04 Mar A jury verdict encourages more farmers to fight for money from weed-killer producers
Dicamba Damage | MSN News – The News & Observer | Lynn Bonner | March 3, 2020
Dicamba is prone to drift beyond target areas, damaging crops of farmers who don’t use it
RALEIGH — A federal jury’s $265 million award to a Missouri peach grower may have opened a way for thousands of farmers to win financial compensation from producers of the weed-killer dicamba.
Earlier this month, Bader Farms in Missouri won $265 million in damages over harm to the orchard in a lawsuit against two producers of dicamba products — Monsanto, which is owned by Bayer, and BASF. The jury award included $250 million in punitive damages.
Bayer and BASF face at least 130 lawsuits over dicamba, according to the Midwest Center for Investigative Reporting, with many of them seeking to become class-action suits.
The problem with dicamba is that it is prone to drift beyond target areas, damaging crops of farmers who don’t use it, lawyers said.
In a telephone news conference Wednesday, Marty Harper, a farmer with crops in Duplin, Lenior, and Jones counties, said dicamba damaged his tobacco in 2017. Insurance didn’t cover the losses, Harper said, so he decided to join a lawsuit.
“Tobacco is extremely sensitive to dicamba,” Harper said. “The more the plant grows, the more damage is exhibited.”
Harper participated in the news conference with two other farmers and lawyers with the national firm Peiffer Wolf Carr & Kane. The law firm represents dozens of farmers, said managing shareholder Joseph C. Peiffer, and more have called since the jury verdict.
More than 2,000 farmers are expected to file claims, he said.
“We now have a road map to get justice for dicamba victims,” Peiffer said. “You cannot profit off hurting innocent farmers and get away with it.”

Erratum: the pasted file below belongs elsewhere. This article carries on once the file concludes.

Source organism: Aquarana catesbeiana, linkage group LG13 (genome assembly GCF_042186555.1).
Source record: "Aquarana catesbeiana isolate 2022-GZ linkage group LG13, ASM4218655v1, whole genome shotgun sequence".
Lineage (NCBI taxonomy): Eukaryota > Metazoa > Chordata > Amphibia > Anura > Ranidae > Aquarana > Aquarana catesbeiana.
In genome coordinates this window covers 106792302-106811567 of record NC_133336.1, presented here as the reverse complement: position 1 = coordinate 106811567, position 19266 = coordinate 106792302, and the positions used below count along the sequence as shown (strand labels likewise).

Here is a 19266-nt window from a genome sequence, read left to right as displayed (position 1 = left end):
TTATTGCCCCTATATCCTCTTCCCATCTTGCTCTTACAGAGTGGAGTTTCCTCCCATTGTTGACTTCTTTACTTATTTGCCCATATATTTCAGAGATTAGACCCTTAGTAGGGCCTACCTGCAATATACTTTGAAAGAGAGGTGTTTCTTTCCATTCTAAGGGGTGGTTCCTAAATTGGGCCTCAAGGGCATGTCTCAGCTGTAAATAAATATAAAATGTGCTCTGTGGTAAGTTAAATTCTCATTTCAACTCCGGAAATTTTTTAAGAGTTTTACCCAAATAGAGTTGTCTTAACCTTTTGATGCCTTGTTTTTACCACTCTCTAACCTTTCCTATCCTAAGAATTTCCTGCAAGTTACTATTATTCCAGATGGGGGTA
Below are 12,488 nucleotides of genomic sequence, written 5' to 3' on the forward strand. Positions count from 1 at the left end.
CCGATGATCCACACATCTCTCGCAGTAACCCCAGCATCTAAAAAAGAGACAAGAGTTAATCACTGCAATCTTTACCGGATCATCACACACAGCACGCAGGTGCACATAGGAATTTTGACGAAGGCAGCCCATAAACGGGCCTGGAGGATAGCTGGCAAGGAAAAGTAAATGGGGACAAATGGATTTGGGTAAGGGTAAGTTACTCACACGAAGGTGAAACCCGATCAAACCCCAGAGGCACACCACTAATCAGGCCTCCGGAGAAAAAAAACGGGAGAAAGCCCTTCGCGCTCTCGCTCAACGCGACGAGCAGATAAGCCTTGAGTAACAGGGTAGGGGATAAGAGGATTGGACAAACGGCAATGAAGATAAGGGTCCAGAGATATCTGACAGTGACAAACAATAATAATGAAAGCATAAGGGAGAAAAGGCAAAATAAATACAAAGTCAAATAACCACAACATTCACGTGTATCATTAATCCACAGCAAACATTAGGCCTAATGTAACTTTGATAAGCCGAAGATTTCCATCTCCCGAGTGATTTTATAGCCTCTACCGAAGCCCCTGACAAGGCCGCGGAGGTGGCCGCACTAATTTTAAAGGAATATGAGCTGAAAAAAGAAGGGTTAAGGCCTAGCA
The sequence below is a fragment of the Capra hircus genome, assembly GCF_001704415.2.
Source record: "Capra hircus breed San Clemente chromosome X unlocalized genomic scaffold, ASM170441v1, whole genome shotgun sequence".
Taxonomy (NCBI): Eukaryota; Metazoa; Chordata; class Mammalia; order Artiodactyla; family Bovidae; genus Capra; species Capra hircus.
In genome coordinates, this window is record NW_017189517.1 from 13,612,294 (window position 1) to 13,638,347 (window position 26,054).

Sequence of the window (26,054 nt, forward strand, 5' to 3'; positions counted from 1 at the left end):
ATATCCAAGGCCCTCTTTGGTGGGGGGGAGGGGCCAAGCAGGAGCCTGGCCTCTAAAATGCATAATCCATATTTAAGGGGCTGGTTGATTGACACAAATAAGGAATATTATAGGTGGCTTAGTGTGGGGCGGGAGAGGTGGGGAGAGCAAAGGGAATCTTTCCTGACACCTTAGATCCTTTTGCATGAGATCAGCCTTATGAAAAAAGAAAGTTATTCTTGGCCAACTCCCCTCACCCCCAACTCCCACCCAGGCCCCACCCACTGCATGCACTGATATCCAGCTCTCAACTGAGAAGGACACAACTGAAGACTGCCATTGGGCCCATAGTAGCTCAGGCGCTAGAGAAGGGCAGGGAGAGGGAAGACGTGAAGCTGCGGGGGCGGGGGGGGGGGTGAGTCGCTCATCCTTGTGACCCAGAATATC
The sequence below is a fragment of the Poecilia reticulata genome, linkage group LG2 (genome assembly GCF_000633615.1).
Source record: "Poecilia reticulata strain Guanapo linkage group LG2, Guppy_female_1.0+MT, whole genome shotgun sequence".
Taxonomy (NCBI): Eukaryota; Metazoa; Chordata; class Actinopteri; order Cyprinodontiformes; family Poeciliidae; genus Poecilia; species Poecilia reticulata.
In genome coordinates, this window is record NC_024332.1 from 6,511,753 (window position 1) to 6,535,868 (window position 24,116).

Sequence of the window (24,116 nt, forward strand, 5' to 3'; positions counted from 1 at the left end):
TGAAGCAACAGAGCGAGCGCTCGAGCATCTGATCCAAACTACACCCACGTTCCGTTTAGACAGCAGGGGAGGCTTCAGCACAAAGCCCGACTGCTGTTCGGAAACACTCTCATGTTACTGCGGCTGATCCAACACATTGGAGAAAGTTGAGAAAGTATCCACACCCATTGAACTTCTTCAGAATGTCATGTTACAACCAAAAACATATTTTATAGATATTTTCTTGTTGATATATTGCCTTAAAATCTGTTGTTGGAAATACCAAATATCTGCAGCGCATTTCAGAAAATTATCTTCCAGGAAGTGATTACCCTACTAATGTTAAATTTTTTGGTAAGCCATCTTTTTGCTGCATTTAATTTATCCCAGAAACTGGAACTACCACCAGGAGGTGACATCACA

Missouri’s agriculture department: 600 unresolved dicamba complaints
“If a farmer does everything to the letter and applies according to the label, there is a volatility risk,” said Paul Lesko, a Peiffer Wolf lawyer. “It will blow away. That’s not an applicator error. That is a design defect.”
Dicamba has been a huge issue in states such as Missouri and Arkansas. KCUR in Missouri reported that state’s agriculture department had 600 unresolved dicamba complaints, some dating to 2016, and didn’t have enough investigators to look into them.
There have been comparatively fewer complaints about the weed-killer in North Carolina.
[…]Charlie Cahoon, an NC State University assistant professor and extension weed specialist, said the training is a factor in the lower number of complaints. North Carolina farmers are also used to growing different crops side-by-side and know to be careful with herbicides.
“We’re already kind of prepared for these issues,” Cahoon said. “They know how sensitive some of our valuable crops are.”
“Dicamba is throwing a wrench in everything.”
Later in an email, Cahoon wrote, “Despite the relative success here in NC, we continue to stress applicators use extreme caution where high value sensitive crops persist like tobacco, vegetables, and vineyards. The best decision in these situations is to choose a different product or alternative weed control tactic.”
Lesko said in an interview Thursday he suspects crop damage is going unreported.
Harper, 62, grows a variety of crops, including sweet potatoes and peanuts. He said he uses Monsanto and BASF projects but does not use dicamba because of its propensity to drift.
“Dicamba is throwing a wrench in everything,” he said. “It makes us nervous every year. I hope this works out. I don’t need something like drift to determine whether we can farm in the future or not.”
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Dicamba Damage Lawyers at Peiffer Wolf Carr & Kane are fighting on behalf of farmers and landowners to seek maximum compensation for the damages suffered due to Dicamba Damage. If you suspect that your crops or plants have been damaged by dicamba, contact Peiffer Wolf Carr & Kane by filling out a Contact Form or by calling 314-833-4826 for a FREE Consultation.